She then used her handkerchief to clean the ferryman’s wound, immediately healing it, and she told him that from that moment on there would be plentiful water for everyone. Then she disappeared. There are those who say that the lady was walled into the well by her spurned lover to hide her murder, and that her spirit protects the well on nights with a full moon. Let’s bet that the next time you see the well, a chill will creep along your spine.
A Weird Heart
If you go to Bragora, you’ll find one of the shortest porticoes in the city, with an image of a heart on it. Here, there once lived a young fisherman named Orio. One night, as he always did, he took his boat and rowed to Malamocco to fish. Suddenly, he heard the voice of a young woman crying out to be freed, and from the darkness of the lagoon rose the face and hands of a beautiful girl. Orio asked if she happened to be a witch who had fallen into the water, but the girl said not to worry; her name was Melusina, and she was a mermaid. Orio immediately fell in love with her, and they spoke all night long. He promised to visit her every night, and he did. He wanted to marry her, but she reminded him that if they married then she would lose her tail fin for legs.
She accepted, on one condition: they wouldn’t be able to meet on Saturdays. But Orio, impatiently, didn’t keep his promise and Melusina was struck with a curse; every Saturday she’d be transformed into a serpent, but if they married then she would remain a beautiful woman forever. They wed, had three kids, but one day Melusina fell ill and died. Orio gave her a burial at sea and continued to care for the children, all the while fishing every day. The odd thing was, every day, when he would come back home, the house would be perfectly clean. He thought perhaps the neighbors were helping out until, one Saturday, he found a serpent snaking around the house. He grabbed a knife and killed it. But from that moment on, Orio’s house fell into disrepair and he understood that the serpent was really Melusina. The stone heart in the portico was placed to commemorate this sad love story right where Orio and Melusina’s house originally stood.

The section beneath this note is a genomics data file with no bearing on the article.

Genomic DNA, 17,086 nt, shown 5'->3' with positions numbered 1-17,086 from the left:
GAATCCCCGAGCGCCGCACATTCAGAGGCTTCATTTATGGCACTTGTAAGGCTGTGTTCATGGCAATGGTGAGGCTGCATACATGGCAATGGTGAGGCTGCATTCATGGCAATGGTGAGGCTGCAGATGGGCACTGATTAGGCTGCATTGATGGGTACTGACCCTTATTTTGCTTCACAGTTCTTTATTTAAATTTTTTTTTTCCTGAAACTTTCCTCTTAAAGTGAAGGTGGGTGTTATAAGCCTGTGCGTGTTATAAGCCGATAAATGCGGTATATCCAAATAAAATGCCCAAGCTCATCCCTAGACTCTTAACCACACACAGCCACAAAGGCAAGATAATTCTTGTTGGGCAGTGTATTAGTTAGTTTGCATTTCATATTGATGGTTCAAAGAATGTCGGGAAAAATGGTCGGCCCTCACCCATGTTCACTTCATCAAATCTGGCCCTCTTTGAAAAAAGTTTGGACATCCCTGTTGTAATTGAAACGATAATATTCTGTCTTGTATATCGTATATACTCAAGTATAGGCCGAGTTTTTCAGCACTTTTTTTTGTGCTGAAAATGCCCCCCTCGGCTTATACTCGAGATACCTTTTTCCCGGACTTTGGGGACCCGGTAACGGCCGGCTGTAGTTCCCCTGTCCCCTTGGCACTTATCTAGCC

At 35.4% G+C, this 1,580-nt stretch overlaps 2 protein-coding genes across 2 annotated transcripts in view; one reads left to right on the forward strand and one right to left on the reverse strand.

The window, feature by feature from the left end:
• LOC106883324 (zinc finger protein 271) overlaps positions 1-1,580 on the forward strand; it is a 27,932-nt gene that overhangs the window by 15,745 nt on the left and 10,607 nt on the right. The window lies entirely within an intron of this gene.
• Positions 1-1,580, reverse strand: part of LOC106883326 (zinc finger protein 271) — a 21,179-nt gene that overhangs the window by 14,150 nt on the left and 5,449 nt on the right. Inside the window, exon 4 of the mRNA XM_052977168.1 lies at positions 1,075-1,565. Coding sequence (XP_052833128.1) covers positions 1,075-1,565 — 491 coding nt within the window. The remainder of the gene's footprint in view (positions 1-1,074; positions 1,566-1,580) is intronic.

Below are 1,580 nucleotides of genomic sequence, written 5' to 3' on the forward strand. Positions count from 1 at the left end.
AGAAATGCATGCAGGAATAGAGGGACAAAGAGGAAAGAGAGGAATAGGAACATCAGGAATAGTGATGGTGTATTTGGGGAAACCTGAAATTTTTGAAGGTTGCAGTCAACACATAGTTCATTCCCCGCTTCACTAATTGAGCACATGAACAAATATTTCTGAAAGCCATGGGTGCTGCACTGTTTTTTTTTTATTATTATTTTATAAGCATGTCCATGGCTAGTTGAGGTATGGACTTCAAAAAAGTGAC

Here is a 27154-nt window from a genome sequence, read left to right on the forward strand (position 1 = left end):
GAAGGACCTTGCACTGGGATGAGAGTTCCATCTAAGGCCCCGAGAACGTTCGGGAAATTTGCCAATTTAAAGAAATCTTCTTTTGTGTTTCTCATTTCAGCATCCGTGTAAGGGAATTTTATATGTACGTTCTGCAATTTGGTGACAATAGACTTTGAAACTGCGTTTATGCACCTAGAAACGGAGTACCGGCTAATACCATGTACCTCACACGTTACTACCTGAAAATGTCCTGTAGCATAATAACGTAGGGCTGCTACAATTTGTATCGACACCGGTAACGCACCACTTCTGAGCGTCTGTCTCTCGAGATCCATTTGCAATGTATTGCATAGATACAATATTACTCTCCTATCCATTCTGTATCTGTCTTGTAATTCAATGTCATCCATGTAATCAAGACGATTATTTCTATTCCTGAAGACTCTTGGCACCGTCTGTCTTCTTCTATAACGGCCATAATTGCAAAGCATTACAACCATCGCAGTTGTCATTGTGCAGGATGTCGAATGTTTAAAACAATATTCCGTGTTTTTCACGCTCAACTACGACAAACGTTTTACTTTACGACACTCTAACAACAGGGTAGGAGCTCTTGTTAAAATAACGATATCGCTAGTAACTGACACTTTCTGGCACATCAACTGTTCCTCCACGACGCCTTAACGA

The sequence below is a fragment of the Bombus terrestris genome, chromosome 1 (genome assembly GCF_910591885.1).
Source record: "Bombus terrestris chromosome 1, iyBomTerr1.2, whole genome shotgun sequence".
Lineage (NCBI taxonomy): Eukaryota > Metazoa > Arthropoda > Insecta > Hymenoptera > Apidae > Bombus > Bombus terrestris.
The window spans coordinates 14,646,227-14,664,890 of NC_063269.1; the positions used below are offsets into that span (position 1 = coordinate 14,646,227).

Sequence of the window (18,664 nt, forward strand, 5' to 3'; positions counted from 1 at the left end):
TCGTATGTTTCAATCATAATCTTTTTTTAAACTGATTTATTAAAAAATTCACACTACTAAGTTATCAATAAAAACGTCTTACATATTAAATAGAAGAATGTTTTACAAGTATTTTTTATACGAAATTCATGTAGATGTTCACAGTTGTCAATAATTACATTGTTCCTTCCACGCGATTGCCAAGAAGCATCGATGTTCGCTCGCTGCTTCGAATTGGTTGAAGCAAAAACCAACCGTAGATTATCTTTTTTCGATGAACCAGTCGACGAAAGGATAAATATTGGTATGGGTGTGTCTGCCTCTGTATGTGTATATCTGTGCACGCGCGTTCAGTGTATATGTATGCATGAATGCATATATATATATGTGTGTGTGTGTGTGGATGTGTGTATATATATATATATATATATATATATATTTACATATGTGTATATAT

Thin? Yes, skin-and-bones.
To end this weekend with a chill we suggest a tour around the city, searching for skeletons. At night, when there aren’t that many people on the streets, go to Corte Bressana and follow it until San Giovanni e Paolo; you might find the walking skeleton of one of San Marco’s last bellringers. It’s said that the man sold his own bones to a scientist who, after his death, used them for his experiments. Now, he’s damned to wander the streets (always after midnight), begging for change so that he may one day be able to repurchase his own bones.
If you go down to the popular Cannaregio, and go down to Campo de l’Abazia, you might find Bartolomio Zenni’s skeleton, a loanshark cursed to roam the alleyways of Venice for his own greed.
The most beautiful squares in Italy
Piazza San Marco has been voted by our readers as the most beautiful square in Italy. Other squares include Vigevano, Pisa, Siena, Roma, Napoli, Ascoli Piceno, Lecce e Palermo.
Written by: Aldo Galvagno
Translation by: Daniel Yeatman